My wife, son and I visited Manhattan this past weekend.
We returned Sunday, well most of us did. My son’s mind remained on the Kansas State University campus and in Aggieville.
He officially moves into the K-State dorms in mid August, but he has already checked out of Great Bend. This is as it should be – time to move on and tackle the next challenges life sends his way.
It was a weekend of campus tours and orientation sessions, culminating with his enrollment. On his part, there was a palpable excitement and sense of anticipation of what lie ahead. There was also a tinge of apprehension and uncertainty. This, too, is as it should be.
As a parent of three kids and a journalist, my children’s lives have been fodder for my writing for over 20 years. With each one, as they reach life’s milestones or learn valuable lessons (often the hard way), I have documented these occasions. This playing out of their lives in print for the world to read draws sighs for disgust and chagrin from my offspring.
But, like childhood photos that dwindle in number with each child, these comments have also ebbed. Perhaps, I am just preparing my brain for life without children around the house. Perhaps I’ve run out of things to say.
Beyond the “don’t drink,” “don’t smoke,” “keep your mind on school not girls,” “don’t do as I did in college” and “stay away from dollar pitcher nights and sloe gin” speeches, not much else remains to be said.
Since we are dealing with a teenager, there wasn’t a lot of verbal discourse whilst in the Little Apple. Our attempts at telepathy also failed. But, there was plenty of unspoken communication.
In some of the material the KSU admissions office gave to parents, they advised not to shoulder our children with unreasonable expectations. We all have our wish lists for our kids. And, whether they tell us or not, they have lists of their own.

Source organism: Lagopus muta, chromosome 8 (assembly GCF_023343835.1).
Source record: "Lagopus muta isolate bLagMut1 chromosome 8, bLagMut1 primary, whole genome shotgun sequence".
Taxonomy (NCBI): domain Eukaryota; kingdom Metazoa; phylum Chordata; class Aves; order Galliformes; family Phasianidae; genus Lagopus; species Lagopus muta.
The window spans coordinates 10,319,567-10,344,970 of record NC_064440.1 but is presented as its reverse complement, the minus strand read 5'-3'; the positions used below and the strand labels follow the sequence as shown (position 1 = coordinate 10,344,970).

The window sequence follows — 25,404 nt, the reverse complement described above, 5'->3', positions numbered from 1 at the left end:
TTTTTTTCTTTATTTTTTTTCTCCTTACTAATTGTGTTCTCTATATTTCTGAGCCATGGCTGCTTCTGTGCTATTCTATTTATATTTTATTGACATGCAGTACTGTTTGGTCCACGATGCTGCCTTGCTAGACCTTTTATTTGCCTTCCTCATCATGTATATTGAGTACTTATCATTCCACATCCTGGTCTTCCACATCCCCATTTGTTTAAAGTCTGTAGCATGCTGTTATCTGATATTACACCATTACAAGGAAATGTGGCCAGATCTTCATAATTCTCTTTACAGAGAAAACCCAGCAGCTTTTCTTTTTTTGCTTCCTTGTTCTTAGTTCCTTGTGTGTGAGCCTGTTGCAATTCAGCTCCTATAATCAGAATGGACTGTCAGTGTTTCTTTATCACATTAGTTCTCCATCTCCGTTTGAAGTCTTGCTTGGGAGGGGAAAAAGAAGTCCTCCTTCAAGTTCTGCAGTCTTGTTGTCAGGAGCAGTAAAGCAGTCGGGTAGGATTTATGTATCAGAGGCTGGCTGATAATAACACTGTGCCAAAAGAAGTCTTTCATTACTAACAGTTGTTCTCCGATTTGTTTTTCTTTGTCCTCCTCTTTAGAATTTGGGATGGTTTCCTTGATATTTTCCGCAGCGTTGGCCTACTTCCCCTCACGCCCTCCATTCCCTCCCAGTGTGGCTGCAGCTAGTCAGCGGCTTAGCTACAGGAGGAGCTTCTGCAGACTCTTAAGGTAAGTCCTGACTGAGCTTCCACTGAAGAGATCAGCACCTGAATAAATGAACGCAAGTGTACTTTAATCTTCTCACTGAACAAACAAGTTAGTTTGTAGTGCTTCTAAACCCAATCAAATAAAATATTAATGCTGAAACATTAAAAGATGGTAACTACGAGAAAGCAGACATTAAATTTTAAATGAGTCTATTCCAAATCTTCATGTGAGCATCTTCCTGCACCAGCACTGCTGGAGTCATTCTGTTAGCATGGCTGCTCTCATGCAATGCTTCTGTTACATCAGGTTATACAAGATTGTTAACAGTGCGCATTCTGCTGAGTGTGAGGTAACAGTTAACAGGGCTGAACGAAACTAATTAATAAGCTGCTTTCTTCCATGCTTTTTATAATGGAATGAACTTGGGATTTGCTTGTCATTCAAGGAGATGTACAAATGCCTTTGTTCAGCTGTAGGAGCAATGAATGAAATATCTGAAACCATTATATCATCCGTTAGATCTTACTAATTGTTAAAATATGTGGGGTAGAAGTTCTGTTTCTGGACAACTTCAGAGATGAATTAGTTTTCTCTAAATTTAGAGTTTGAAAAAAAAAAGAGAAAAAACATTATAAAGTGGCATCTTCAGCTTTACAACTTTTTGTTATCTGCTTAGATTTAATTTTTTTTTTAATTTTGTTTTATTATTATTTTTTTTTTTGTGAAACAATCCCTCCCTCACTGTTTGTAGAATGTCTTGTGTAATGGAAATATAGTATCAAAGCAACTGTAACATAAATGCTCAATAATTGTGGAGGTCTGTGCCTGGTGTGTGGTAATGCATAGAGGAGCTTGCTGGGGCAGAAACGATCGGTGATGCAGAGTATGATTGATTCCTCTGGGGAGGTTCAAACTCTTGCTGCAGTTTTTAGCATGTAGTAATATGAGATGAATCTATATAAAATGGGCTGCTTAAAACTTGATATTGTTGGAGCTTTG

Wishing is a wonderful thing, if it leads to concrete action. It takes more than Tinkerbelle waving her wand to make things happen.
All this sentimental mush has a point.
The Great Bend City Council Monday night launched on their annual budget quest. It started with city staff members presenting their wish lists for the upcoming year.
These ranged from the simple – be good stewards of public money and continue infrastructure improvements – to the more complex – push for the funding of the Northwest Passage and promoting the community as a healthy place to live. They also want to assure that all city employees “maintain a positive attitude.”
The Barton County Commission also heard a laundry lists of wants Monday and Tuesday as it starts its budget process.
There’s an old adage that goes “wish in one hand, #@%& in the other. See which one gets filled first.” I think this was Confucius on an off day without his espresso and after he stubbed his toe.
In other words, whether you are a doe-eyed college freshman, a city, county or a nation, your actions speak louder than your wishes.
Our officials are to be lauded for their planning. We can’t shun civic improvements that will bolster our community, even though they may cost us a little more. That is not to say we must sacrifice fiscal responsibility.
So, to my son I say “study and do your homework,” and to officialdom, I say, well, “study and do your homework.” All this material will be on the test.
Dale Hogg is the managing editor of the Great Bend Tribune. He can be reached at email@example.com.